iW: A strength of "Brideshead" is the cinematography. How closely did you work with your DP? Did you have a definite idea of the film's look?
JJ: We had the idea that we wanted to seduce the audience in the beginning. Dazzle them like Charles. Brideshead is captivating and bewitching and romantic. Then as the story darkens and you begin to see the dysfunctionality, I wanted to make it a more sinister, threaatening place. The lighting changes. Toward the 2nd half it's much cooler, harsher shadows, more stately. While the first half is freer, with handheld camera and more camera moves ... Then in the Morocco section the whiteness and harsh sunlight seemed to represent Sebastian's inner state rather well.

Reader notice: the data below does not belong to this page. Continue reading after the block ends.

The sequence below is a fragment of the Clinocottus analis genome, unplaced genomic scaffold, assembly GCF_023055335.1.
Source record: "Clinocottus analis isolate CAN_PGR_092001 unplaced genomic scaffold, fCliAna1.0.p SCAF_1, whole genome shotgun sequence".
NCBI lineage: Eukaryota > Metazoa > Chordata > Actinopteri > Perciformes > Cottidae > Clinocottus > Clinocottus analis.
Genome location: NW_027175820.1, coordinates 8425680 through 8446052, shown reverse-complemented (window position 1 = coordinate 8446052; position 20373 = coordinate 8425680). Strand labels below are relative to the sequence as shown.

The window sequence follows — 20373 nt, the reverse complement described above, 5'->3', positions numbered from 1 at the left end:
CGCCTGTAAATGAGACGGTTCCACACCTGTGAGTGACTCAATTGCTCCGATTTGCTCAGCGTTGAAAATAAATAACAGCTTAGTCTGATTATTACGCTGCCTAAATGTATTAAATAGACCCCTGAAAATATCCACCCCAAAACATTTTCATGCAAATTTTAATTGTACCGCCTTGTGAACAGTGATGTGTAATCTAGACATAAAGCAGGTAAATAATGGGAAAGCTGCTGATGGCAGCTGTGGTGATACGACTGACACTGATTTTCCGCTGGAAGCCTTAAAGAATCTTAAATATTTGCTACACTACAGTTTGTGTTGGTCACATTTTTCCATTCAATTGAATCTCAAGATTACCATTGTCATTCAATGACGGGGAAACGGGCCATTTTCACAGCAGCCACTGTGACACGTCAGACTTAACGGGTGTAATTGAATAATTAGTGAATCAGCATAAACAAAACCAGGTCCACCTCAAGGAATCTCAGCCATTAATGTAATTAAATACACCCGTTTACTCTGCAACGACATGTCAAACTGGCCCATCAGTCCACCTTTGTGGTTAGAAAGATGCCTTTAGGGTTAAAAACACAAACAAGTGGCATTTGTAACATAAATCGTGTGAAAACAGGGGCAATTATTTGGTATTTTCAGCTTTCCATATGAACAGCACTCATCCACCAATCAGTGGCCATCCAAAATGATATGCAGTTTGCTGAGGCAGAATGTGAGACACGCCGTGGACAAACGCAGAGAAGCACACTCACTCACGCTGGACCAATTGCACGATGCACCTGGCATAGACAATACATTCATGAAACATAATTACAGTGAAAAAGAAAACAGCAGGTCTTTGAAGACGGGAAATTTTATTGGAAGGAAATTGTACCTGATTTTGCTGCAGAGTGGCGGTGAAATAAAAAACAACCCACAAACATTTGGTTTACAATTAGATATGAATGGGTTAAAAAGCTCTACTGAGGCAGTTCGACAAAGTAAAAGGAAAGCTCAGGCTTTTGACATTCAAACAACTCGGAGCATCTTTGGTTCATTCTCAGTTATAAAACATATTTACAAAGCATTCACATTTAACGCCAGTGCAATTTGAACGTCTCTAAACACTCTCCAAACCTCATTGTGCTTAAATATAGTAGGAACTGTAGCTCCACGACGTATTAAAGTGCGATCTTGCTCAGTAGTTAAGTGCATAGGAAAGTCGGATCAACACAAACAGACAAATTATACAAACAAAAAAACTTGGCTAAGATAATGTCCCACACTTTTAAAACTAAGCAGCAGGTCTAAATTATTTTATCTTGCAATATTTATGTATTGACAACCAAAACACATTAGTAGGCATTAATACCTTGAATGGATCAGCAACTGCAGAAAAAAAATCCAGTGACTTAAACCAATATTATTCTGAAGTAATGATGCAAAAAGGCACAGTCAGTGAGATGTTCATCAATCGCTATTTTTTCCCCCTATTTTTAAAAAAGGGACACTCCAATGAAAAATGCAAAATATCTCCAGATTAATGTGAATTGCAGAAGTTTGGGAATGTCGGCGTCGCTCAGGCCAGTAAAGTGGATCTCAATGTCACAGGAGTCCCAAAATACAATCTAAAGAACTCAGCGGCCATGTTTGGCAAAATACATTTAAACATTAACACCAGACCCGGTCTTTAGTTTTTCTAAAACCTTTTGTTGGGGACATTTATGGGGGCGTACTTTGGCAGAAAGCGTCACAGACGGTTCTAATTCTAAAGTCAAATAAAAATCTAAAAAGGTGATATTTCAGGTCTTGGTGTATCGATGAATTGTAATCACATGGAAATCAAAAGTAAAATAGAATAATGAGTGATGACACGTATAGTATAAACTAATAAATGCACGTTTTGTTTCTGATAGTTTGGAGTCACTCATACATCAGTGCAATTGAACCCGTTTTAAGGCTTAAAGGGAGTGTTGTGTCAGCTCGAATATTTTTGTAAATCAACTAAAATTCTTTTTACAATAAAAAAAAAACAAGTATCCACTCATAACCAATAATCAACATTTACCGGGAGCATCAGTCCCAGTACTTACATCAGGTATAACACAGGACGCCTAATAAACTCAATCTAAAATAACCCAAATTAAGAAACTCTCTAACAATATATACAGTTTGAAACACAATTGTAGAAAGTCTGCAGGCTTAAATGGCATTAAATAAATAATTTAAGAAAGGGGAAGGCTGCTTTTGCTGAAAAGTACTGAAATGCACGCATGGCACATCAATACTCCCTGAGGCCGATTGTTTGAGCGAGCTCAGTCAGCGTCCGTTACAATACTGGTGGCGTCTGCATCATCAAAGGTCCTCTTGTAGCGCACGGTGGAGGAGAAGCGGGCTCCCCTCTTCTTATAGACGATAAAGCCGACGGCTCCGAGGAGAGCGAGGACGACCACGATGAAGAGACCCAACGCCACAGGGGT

iW: You and Joe Wright both come from the world of television. How did that prepare you to do a feature?
JJ: I like to think that the last few things I did for TV had a cinematic quality. Like "Crime and Punishment."
iW: You actually had a Raskolnikov carrying on?
JJ: Yes, we shot in Russia. And working for the BBC they're very good at getting the authenticity right and doing it on a budget. If you're making a British period film, you're always going to be challenged on the budget. I've always been interested in the visual side of filmmaking. I've stretched and strained against having talking heads. TV is a dry run in a way before you expand your horizons. With film you get a little more freedom as a director. You're totally in charge in terms of the look and the sound etc., though you get pressure from producers in post. But you have to run the ship. The other thing: there still is a good tradition of quality TV in Britain. It's quite daring and you can try things out. And you get lots of experience working with actors on quick turnaround. Lots of good directors come from TV, like Stephen Frears.